Ever since the era of “must see TV” ended, NBC has acquired the stigma of being a network on the decline. While shows like Law & Order and The Office still brought in decent ratings and comedies like Community and 30 Rock earned critical acclaim, the once dominant Peacock just couldn’t seem to approach the heights of national ubiquity once enjoyed by ’90s hits like ER and Seinfeld. In the last few years, NBC has approached the level of an outright laughing stock, with its crumbling ratings becoming the butt of many jokes.
That was until the 2013-2014 broadcast season. Just last year, NBC ended the 2012-2013 season by declining 4% in the advertiser coveted demographic of adults 18-49, and coming in third overall for the year behind CBS and FOX. The 2013-2014 season saw the network shoot up an applause-worthy 13% in the 18-49 demo, taking the #1 spot in that category for the first time in ten years. Not coincidentally, the 2003-2004 season saw NBC say goodbye to both Friends and Frasier, two of its last really huge hits. As if that wasn’t enough, NBC’s total viewer audience for the 2013-2014 season increased by a massive 33%.
As the old saying goes, to the victor go the spoils, and NBC is laughing all the way to the bank. The rejuvenated Peacock just wrapped upfront ad sales for the 2014-2015 season, bringing in a hulking 2.5 billion dollars in revenue. That’s an 11% increase from last year, and represents the largest year to year rise for NBC so far this decade.
Now, to be fair, NBC did have a pretty big trump card in its deck this year. The Sochi Winter Olympics dominated the ratings for most of February 2014, and definitely played a large hand in NBC’s demo increase. That said, even if you exclude Olympic coverage, NBC still comes out on top. The margin of victory may not be as large when looked at that way, but rising from third to first place in one year is a huge accomplishment regardless.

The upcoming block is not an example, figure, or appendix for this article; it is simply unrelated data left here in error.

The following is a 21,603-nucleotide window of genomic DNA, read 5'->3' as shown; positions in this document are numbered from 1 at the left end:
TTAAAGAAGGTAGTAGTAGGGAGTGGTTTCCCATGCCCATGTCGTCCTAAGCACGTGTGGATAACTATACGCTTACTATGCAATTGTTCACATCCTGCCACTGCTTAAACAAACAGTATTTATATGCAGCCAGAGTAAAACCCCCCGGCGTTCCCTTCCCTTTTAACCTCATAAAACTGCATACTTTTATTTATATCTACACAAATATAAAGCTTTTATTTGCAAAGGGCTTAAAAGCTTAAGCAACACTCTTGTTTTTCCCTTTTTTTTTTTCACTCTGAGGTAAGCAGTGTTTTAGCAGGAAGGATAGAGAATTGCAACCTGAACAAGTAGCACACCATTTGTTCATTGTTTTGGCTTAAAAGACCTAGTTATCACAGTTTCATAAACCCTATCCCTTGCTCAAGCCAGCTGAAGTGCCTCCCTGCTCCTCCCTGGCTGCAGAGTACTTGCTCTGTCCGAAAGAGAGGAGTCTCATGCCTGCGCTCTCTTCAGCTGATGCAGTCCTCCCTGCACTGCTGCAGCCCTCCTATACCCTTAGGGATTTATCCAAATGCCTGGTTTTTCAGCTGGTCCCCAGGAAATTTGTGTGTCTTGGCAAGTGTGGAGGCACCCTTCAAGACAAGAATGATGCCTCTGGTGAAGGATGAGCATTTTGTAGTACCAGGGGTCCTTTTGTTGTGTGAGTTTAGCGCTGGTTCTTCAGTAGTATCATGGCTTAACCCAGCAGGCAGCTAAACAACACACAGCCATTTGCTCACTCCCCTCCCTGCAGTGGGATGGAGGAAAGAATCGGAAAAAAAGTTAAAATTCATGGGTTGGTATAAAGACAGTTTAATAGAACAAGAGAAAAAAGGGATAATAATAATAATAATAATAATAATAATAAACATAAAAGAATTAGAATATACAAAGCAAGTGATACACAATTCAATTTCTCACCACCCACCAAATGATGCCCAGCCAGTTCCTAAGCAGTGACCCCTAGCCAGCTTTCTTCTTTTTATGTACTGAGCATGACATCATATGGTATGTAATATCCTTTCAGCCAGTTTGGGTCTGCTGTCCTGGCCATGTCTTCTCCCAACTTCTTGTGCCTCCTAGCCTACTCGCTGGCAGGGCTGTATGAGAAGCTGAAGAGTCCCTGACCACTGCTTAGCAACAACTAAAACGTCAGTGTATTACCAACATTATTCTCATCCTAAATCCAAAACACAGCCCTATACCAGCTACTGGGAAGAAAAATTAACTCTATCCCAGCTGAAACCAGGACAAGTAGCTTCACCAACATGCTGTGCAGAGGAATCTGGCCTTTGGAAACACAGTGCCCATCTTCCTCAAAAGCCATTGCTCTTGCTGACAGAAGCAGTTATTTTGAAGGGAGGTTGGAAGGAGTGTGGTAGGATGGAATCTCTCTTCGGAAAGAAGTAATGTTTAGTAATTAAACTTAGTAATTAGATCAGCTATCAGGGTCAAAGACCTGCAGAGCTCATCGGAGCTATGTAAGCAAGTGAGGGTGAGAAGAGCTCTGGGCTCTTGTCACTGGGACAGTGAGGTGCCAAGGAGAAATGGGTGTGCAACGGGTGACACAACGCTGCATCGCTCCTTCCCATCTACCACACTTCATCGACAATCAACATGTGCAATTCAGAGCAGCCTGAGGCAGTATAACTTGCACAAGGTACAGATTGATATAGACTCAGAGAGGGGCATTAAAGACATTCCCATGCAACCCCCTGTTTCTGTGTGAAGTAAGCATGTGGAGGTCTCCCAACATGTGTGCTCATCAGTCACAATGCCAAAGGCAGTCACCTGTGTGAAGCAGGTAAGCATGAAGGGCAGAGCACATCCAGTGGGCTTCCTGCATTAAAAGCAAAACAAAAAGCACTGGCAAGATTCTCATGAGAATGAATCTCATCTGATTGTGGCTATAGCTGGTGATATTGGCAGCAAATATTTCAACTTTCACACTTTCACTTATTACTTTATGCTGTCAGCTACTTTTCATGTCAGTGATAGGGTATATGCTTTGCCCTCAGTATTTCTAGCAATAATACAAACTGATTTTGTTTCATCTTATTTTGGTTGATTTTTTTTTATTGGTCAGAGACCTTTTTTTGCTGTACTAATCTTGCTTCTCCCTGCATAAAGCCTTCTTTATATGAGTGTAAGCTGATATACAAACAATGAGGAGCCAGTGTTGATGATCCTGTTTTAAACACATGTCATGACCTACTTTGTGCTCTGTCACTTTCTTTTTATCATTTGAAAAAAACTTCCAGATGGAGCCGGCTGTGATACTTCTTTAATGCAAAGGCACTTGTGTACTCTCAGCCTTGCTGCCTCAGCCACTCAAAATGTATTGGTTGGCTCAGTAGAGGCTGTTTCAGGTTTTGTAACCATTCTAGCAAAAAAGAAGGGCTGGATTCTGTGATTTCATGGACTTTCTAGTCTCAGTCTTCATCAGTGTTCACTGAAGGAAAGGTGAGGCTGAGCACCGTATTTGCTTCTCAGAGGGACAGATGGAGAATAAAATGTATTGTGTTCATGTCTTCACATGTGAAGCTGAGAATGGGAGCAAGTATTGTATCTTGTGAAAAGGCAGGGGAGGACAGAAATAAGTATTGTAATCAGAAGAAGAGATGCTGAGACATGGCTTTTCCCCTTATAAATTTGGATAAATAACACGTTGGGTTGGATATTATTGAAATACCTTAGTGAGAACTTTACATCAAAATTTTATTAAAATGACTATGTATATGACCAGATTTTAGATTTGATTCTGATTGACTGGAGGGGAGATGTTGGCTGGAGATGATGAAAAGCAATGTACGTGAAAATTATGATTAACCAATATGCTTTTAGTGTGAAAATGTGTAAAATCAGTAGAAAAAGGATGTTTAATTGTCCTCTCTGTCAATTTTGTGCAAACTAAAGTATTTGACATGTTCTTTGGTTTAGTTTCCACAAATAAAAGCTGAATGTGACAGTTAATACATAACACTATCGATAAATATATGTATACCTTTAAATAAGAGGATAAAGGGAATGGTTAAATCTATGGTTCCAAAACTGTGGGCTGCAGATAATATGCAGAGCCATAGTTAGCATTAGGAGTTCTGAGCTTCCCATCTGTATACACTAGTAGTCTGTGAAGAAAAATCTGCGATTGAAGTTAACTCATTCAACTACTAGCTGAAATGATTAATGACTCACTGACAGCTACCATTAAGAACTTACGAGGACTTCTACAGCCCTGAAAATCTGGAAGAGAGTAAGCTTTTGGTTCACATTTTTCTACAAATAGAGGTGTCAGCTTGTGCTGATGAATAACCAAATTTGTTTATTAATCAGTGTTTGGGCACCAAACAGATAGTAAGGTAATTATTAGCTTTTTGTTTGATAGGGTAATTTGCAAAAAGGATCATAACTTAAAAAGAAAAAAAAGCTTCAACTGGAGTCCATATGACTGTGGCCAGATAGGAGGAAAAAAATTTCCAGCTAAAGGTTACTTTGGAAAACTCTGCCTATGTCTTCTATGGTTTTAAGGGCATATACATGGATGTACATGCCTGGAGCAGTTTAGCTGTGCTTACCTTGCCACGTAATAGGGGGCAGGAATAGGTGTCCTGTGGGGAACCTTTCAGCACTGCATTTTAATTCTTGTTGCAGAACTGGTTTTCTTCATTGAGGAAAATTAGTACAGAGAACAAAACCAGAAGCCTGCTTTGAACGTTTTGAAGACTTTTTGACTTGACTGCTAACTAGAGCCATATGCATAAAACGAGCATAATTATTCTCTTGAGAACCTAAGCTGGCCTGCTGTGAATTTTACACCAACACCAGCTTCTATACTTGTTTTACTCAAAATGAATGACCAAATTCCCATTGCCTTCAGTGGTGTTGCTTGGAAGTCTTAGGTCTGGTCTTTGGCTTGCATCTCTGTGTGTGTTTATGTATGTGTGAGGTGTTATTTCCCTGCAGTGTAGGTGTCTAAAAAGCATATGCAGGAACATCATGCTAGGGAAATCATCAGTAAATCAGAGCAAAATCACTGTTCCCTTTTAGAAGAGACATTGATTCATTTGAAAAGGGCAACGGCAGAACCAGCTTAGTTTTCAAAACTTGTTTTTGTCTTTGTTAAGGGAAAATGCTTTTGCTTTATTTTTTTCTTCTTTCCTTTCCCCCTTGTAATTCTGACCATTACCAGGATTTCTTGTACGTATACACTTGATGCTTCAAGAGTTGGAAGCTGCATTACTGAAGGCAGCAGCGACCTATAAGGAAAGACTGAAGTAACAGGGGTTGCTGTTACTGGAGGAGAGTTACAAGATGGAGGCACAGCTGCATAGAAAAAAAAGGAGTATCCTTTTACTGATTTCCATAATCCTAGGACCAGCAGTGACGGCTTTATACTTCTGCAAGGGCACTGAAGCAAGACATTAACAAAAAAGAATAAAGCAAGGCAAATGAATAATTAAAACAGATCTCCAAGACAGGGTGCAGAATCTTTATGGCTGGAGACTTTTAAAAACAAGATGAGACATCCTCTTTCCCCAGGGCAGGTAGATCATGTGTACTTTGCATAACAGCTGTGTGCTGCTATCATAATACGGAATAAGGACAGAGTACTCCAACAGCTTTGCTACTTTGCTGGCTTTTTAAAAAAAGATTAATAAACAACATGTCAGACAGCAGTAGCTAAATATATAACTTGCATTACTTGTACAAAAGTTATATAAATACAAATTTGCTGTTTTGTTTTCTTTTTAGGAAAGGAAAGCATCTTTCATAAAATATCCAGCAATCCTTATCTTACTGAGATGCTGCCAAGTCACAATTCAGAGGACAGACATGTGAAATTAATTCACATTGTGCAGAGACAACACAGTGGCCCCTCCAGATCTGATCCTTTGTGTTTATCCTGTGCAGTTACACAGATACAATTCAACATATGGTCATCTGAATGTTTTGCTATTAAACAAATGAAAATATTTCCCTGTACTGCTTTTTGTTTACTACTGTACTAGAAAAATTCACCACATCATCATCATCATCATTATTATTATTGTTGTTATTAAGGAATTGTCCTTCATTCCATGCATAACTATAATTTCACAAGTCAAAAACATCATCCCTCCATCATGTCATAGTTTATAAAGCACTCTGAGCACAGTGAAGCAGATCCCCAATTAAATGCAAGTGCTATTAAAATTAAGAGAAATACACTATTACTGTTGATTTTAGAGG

Another arrow in NBC’s quiver was weekend juggernaut Sunday Night Football, easily the season’s highest rated program among adults 18-49. Would NBC have done so well without the NFL? Maybe not, but show business at the end of the day is just that, a business. NBC has paid the NFL millions upon millions of dollars to hold onto Sunday Night Football, and that investment is reaping massive rewards.
The non-sports side of NBC programming made great strides this past season as well, with new shows like The Blacklist, Chicago P.D. and About A Boy greatly improving on the network’s scripted average. Incoming hosts Jimmy Fallon and Seth Meyers have more than maintained NBC’s late night dominance, drawing in a younger audience in the process. NBC’s reality lineup is also rock solid, with The Voice all but picking up the torch dropped by FOX’s flagging American Idol.
Sure, NBC still saw its fair share of burnouts this season, with veteran shows like Community and Revolution falling far enough to earn a cancellation, and new series like Believe, Crisis, The Michael J. Fox Show and Sean Saves the World going unwatched by the majority of the population. That still doesn’t change the fact that NBC actually created a few new scripted hits this season, something it has been struggling to do for quite a long time.
So, NBC has finally done it. They’ve climbed back to the top of the TV industry mountain. The real test will be to see if they can stay there. This could indeed be a fluke. If the network’s fall lineup tanks, or existing hits like The Voice and The Blacklist hit slumps, NBC could easily end up back in third place yet again. To paraphrase Han Solo, NBC shouldn’t get cocky. They may have the upper hand now, but that doesn’t mean they’ll win the battle, much less the war.
NBC’s fall 2014 lineup includes the comic book adaptation Constantine, which premieres Friday, October 24th @10pm.
Source: The Wrap
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